Every normal man must be tempted, at times, to spit on his hands, hoist the black flag, and begin slitting throats. –H.L. Mencken
I heard a report about black market pharmaceuticals on NPR’s Morning Edition on my way to work this morning. Here are bits and pieces of the article with my reactions.
An apparent feud between two black market pharmacies has shed light on a shady global industry.
“Rx-Promotion and SpamIt probably are responsible for upward of 50 or 60 percent of spam that you and I got in our inboxes over the last five years,” said Brian Krebs, a cyber-security reporter who chronicled the alleged feud on his website. “It’s just a ridiculous amount of problems that these two guys cause for everybody.”
Let’s see – I have a fairly busy inbox and thanks to some crazy features like ‘SPAM’ and ‘Block Sender,’ I get virtually ZERO spam messages through my email. How is this any sort of hardship on me? Then again, maybe not everyone can afford Gmail.
As part of a dispute between the pharmacies’ owners, the digital files of both companies — once two of the largest black market pharmacies in the world — were hacked and ended up in Krebs’ hands.
“We’re talking about the contact information, the bank account information, the email addresses, phone numbers, sometimes passport information for many of the biggest spammers in the planet,” said Krebs. “Not only that, but all the personal information of all the people who ever bought pills through these spam sites over four years.”
I feel bad for the poor people that will now suffer under government persecution because this yahoo ended up with this information. What are the odds that this guy will not turn that information over to the feebs?
Skipping ahead a bit:
At the center of these operations are these international pharmacies, often in countries like Russia.
Because these sites operate in the black market, selling prescription drugs without prescriptions, they’ve historically turned to spam and other shady advertising practices to get the word out about their medications.
“We wouldn’t call what they’re doing legitimate; it’s illegal in this country,” said Savage. “But the fundamental practice is, they are trying to advertise this product.”
The spammers are typically independent contractors paid on commission by the pharmacy for the sales they generate — something like 30 or 40 percent of the purchase price.
Well, this part is absolutely horrible. Can you believe that someone is advertising a service to someone else in the hopes that the second party will partake of the service being advertised? Oh, wait – “it’s illegal in this country” = now I begin to understand. Something is bad because the government tells us so and because it may be, in some small way, a bit annoying. Those Redplum flyers get in my physical mailbox somehow and I find throwing them into the trash more work than not get spam on my email.
Skipping ahead again:
In the course of Savage’s research, he and his team placed over 800 test orders and typically received their chosen medications in a timely fashion.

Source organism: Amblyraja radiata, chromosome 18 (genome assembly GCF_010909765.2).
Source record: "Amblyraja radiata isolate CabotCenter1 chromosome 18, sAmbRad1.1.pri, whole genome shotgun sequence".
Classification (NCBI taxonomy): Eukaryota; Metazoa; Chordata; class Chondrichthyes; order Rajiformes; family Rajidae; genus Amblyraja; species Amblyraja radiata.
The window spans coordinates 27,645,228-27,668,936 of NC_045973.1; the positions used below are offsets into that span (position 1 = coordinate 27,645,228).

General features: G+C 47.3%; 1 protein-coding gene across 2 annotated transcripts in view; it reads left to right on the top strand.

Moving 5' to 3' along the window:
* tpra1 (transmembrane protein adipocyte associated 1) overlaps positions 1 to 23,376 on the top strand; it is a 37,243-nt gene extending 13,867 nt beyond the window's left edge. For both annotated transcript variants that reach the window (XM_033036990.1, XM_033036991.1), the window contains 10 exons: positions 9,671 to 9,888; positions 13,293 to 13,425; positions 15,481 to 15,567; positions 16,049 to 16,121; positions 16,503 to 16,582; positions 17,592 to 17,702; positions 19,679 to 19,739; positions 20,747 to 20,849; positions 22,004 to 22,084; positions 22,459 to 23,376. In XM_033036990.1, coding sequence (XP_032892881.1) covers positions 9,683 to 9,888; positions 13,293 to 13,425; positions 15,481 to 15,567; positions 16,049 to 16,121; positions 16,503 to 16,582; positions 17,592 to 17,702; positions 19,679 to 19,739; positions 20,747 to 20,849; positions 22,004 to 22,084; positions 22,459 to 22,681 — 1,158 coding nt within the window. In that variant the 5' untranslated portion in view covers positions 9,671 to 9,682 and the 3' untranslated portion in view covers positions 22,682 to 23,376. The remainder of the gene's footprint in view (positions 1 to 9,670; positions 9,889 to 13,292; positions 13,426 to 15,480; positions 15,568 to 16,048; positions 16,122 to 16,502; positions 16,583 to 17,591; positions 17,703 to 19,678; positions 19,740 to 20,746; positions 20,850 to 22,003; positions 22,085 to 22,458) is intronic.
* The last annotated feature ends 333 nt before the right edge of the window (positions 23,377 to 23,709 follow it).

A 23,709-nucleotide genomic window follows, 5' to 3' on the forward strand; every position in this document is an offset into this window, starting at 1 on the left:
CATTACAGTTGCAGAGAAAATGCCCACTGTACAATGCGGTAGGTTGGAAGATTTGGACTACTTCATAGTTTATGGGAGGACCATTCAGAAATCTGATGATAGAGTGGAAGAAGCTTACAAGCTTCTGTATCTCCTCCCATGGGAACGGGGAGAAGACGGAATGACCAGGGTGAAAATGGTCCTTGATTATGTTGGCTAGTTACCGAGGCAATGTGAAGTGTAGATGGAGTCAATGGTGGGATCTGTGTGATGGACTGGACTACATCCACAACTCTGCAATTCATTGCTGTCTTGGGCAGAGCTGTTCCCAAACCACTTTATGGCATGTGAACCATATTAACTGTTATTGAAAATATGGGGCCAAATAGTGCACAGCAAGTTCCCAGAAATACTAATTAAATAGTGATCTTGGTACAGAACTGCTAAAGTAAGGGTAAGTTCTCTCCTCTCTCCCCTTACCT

“We’ve maybe only had one time where we didn’t get anything,” said Savage. They tested some of the drugs they received, and all had the proper amount of the active ingredient.
Savage says the vast majority of customers are ordering erectile dysfunction drugs. Others order painkillers or stimulants for recreational use. But up to 15 percent of orders come from people seeking medications to treat chronic health conditions, likely because they can’t afford to purchase them through legal avenues.
You order from the pharmacy, they source it cheaper then you can get it locally, therefore it is bad. On top of that, some of the people are taking stimulants for enjoyment. Others are using drugs as sex aids. Perish the thought.
Dave Keck turned to an online pharmacy when he was dropped from his parents’ insurance and decided his acne needed prescription-strength help from a medication called Accutane.
Keck knew the risks, both of taking a very strong anti-acne drug without a doctor’s supervision and of ordering drugs from abroad. It’s technically illegal in the U.S., and he worried it might be a scam.
Keck decided to try taking the medication.
“After I’d taken it for about a week, I was 100 percent sure it was the real deal, just based on the side effects,” said Keck.
Not all online pharmacies operate in the black market; the Food and Drug Administration says Americans should only order from sites that are licensed and located in the U.S. Otherwise, there may not be proper oversight or quality control on these medications. And if these drugs wind up making customers sicker in the long run, it’s actually not such a bargain.
A guy wants to take some medicine to dry out his skin and help with his acne. He orders it, takes it, receives a benefit from it. This is a bad thing. Why? Simply because he did not ask permission from a doctor and the pharmacy did not ask permission from the FDA. Remember, drugs in the US would never be tainted.